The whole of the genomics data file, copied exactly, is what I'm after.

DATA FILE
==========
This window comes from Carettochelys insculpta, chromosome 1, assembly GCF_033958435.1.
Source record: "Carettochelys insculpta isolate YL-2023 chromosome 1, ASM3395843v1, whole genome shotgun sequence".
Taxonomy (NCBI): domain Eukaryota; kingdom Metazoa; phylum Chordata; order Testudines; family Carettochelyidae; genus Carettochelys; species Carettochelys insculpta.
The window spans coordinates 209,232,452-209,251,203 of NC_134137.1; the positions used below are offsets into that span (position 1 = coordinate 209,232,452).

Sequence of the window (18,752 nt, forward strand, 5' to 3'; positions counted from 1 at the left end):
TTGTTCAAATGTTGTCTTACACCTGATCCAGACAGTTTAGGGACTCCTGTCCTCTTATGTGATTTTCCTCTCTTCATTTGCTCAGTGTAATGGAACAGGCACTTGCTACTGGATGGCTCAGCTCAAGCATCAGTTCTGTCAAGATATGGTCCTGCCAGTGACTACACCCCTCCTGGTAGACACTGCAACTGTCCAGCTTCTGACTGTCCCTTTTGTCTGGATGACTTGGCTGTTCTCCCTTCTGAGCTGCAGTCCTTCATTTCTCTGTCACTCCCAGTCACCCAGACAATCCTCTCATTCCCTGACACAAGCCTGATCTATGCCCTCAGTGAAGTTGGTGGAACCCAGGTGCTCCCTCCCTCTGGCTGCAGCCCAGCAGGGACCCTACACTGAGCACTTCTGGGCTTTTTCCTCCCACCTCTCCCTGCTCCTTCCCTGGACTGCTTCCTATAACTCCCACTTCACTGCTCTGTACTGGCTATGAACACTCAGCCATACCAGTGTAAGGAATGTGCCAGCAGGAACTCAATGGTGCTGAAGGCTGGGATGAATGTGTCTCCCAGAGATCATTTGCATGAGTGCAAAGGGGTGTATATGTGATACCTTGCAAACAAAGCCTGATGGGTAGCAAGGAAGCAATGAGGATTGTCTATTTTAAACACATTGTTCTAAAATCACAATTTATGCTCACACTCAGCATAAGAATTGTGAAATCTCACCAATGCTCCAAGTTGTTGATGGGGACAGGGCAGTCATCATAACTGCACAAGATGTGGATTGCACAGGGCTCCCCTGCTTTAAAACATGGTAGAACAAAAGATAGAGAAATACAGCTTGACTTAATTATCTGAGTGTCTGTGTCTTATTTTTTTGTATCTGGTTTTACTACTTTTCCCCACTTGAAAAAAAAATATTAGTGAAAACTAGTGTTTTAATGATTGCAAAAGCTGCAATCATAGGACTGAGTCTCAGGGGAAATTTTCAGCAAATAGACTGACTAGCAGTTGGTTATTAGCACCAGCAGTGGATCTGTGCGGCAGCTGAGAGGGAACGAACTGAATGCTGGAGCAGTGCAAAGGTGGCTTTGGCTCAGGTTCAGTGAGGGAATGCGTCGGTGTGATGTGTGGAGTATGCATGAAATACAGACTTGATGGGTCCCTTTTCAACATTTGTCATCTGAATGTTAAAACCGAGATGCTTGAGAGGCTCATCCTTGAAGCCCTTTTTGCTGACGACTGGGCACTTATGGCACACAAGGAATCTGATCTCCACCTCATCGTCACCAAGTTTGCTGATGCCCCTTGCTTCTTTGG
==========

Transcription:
This window comes from Carettochelys insculpta, chromosome 1, assembly GCF_033958435.1.
Source record: "Carettochelys insculpta isolate YL-2023 chromosome 1, ASM3395843v1, whole genome shotgun sequence".
Taxonomy (NCBI): domain Eukaryota; kingdom Metazoa; phylum Chordata; order Testudines; family Carettochelyidae; genus Carettochelys; species Carettochelys insculpta.
The window spans coordinates 209,232,452-209,251,203 of NC_134137.1; the positions used below are offsets into that span (position 1 = coordinate 209,232,452).

Sequence of the window (18,752 nt, forward strand, 5' to 3'; positions counted from 1 at the left end):
TTGTTCAAATGTTGTCTTACACCTGATCCAGACAGTTTAGGGACTCCTGTCCTCTTATGTGATTTTCCTCTCTTCATTTGCTCAGTGTAATGGAACAGGCACTTGCTACTGGATGGCTCAGCTCAAGCATCAGTTCTGTCAAGATATGGTCCTGCCAGTGACTACACCCCTCCTGGTAGACACTGCAACTGTCCAGCTTCTGACTGTCCCTTTTGTCTGGATGACTTGGCTGTTCTCCCTTCTGAGCTGCAGTCCTTCATTTCTCTGTCACTCCCAGTCACCCAGACAATCCTCTCATTCCCTGACACAAGCCTGATCTATGCCCTCAGTGAAGTTGGTGGAACCCAGGTGCTCCCTCCCTCTGGCTGCAGCCCAGCAGGGACCCTACACTGAGCACTTCTGGGCTTTTTCCTCCCACCTCTCCCTGCTCCTTCCCTGGACTGCTTCCTATAACTCCCACTTCACTGCTCTGTACTGGCTATGAACACTCAGCCATACCAGTGTAAGGAATGTGCCAGCAGGAACTCAATGGTGCTGAAGGCTGGGATGAATGTGTCTCCCAGAGATCATTTGCATGAGTGCAAAGGGGTGTATATGTGATACCTTGCAAACAAAGCCTGATGGGTAGCAAGGAAGCAATGAGGATTGTCTATTTTAAACACATTGTTCTAAAATCACAATTTATGCTCACACTCAGCATAAGAATTGTGAAATCTCACCAATGCTCCAAGTTGTTGATGGGGACAGGGCAGTCATCATAACTGCACAAGATGTGGATTGCACAGGGCTCCCCTGCTTTAAAACATGGTAGAACAAAAGATAGAGAAATACAGCTTGACTTAATTATCTGAGTGTCTGTGTCTTATTTTTTTGTATCTGGTTTTACTACTTTTCCCCACTTGAAAAAAAAATATTAGTGAAAACTAGTGTTTTAATGATTGCAAAAGCTGCAATCATAGGACTGAGTCTCAGGGGAAATTTTCAGCAAATAGACTGACTAGCAGTTGGTTATTAGCACCAGCAGTGGATCTGTGCGGCAGCTGAGAGGGAACGAACTGAATGCTGGAGCAGTGCAAAGGTGGCTTTGGCTCAGGTTCAGTGAGGGAATGCGTCGGTGTGATGTGTGGAGTATGCATGAAATACAGACTTGATGGGTCCCTTTTCAACATTTGTCATCTGAATGTTAAAACCGAGATGCTTGAGAGGCTCATCCTTGAAGCCCTTTTTGCTGACGACTGGGCACTTATGGCACACAAGGAATCTGATCTCCACCTCATCGTCACCAAGTTTGCTGATGCCCCTTGCTTCTTTGG